As a bankruptcy lawyer TN trusts, one of the most common questions I get asked every tax season is, ‘Can bankruptcy get rid of my tax debt?’ First of all, if you have tax debt, know that you’re not alone, and there’s no reason to feel shame. Tax debt is an issue that affects more folks than you may realize.
Collectively, Americans owe billions in back taxes. According to recent data and estimates from 2020, outstanding tax debt in America hovered around $527 billion—roughly $381 billion in federal tax debt, reported by the IRS, and $146 billion in state tax debt. We have reason to believe that figure has only increased in the past year.
So, can bankruptcy get rid of tax debt? Often the answer is yes, but it depends on your situation.
Three things to consider if you have tax debt and are considering bankruptcy:
1. The type of tax debt you have
For tax debt to be completely dischargeable through a Chapter 7 bankruptcy, the debt has to be for simple income tax. If your tax debt is more complicated, like capital gains or property tax debt, bankruptcy may not be able to wipe it out all together. However, if this is your situation, it doesn’t mean you’re out of options, a Chapter 13 bankruptcy might be right for you.
2. The age of your tax debt
To get rid of your tax debt completely, it needs to be at least three years old. Which sounds straightforward, but figuring out the age of your debt can be a bit tricky. The tax year is different from a normal year and Tax Day is not always April 15.
In addition, if you requested an extension, the three-year rule begins when you filed, which means it could delay the time you have to wait to discharge the debt in a bankruptcy. For example, if you got permission to file late and then turned in everything on June 15th, 2017, you’ll be able to discharge the debt after June 15th, 2021 or later.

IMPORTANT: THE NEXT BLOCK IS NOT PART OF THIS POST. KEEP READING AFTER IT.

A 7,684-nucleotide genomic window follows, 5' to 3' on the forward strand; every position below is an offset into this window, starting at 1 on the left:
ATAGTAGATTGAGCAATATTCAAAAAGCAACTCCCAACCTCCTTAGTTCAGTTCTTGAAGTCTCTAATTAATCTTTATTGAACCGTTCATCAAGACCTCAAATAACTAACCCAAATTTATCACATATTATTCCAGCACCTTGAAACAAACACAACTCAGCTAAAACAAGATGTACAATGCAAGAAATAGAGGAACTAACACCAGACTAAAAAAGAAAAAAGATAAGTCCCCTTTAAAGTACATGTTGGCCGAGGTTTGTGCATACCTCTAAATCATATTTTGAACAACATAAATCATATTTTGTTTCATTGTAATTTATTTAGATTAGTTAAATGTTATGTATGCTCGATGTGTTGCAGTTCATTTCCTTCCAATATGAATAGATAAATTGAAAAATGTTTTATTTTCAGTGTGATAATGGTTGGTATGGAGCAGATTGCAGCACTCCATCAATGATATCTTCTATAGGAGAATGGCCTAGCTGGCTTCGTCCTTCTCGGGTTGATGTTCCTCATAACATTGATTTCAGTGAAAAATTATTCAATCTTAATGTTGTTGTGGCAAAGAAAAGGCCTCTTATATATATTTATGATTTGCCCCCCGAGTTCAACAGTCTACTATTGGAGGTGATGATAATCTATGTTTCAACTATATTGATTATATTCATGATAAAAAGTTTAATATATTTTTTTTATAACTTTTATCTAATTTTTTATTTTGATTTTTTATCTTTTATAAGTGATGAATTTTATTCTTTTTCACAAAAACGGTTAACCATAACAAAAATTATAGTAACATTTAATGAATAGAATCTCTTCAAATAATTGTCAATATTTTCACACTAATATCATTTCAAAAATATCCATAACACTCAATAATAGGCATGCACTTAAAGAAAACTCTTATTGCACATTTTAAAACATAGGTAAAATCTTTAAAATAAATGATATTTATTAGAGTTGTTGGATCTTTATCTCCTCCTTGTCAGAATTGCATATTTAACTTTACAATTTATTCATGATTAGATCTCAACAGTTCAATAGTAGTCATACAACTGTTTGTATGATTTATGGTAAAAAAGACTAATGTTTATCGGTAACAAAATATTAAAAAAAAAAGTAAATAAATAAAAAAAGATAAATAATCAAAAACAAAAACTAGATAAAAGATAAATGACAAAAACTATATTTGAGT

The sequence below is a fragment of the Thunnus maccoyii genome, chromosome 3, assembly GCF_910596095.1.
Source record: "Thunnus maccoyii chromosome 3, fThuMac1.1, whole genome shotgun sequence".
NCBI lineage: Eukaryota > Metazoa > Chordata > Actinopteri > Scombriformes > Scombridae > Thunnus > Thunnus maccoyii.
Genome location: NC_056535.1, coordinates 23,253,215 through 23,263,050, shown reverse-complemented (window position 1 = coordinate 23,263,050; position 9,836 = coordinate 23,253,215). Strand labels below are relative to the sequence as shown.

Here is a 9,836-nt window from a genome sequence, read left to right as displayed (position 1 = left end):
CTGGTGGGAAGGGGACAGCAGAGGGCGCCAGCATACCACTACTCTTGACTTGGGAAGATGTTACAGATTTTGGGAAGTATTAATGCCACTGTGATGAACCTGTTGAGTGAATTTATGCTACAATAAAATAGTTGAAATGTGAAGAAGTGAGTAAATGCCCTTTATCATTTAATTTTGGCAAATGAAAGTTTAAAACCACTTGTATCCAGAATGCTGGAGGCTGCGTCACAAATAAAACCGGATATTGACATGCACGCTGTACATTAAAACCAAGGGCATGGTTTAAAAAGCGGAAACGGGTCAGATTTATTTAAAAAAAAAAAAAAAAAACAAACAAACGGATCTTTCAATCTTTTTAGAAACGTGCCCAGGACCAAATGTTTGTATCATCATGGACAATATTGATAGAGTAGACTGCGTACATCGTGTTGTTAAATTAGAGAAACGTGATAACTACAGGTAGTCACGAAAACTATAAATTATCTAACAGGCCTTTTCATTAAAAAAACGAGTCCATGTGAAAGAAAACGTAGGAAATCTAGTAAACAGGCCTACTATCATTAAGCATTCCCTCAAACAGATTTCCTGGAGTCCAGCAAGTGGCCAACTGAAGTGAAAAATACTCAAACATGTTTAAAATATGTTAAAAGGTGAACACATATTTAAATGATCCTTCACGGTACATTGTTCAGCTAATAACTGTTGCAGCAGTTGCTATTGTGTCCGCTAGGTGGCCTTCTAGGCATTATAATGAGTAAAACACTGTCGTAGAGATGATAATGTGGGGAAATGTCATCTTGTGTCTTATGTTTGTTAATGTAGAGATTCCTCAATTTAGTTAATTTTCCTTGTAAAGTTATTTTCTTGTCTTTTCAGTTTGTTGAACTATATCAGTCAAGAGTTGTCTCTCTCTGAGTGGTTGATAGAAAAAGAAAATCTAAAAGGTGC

If this all sounds confusing, you’re not alone. The math involved in this rule can confuse anyone. One of our experienced bankruptcy lawyers can help you determine how old your tax debt is in a FREE consultation.
3. Whether you filed on time
The third factor to discharge tax debt through bankruptcy is whether you have filed on time. Don’t worry if you’ve asked the IRS for an extension in the past, that is completely fine. As long as you filed by the extension deadline you still filed on time.
However, if you asked for an extension, it will delay how soon you can discharge the debt in a bankruptcy, since an extension makes the debt more recent than the actual tax season deadline.
What If I Don’t Qualify to Get Rid of Tax Debt Through Bankruptcy?
If you’ve read the list above and realize your tax debt doesn’t meet these requirements, it doesn’t mean you’re out of options. At Darrell Castle & Associates, we often help folks whose tax debt is not within the three year timeframe through a Chapter 13 consolidation plan.
A Chapter 13 bankruptcy allows you to include more recent tax debt by setting up a monthly payment plan specific to your situation.
You may have heard of payment plans directly with the IRS, but keep in mind, a Chapter 13 bankruptcy goes a step further: it allows you to include all of your other debt. Which means along with your tax debt you can include your medical bills, credit card debt, and the like in the same payment plan.
Contact a bankruptcy lawyer Memphis trusts today for FREE.
If you’re ready to take control of your tax debt, contact us online or call (901) 327-2100 to speak with one of our experienced bankruptcy lawyers today. We’ll talk through your situation, answer any questions you may have, and discuss your options – no strings attached.
And if you’re one of the lucky ones getting money back from the government this tax season, consider using that refund to buy your financial freedom and use your refund to file for bankruptcy. In my opinion, if you’re struggling with debt there’s no better use of a tax refund than that.
Give us a call today and find out how we can help you get your financial life back on track, so you can move forward into a debt-free future.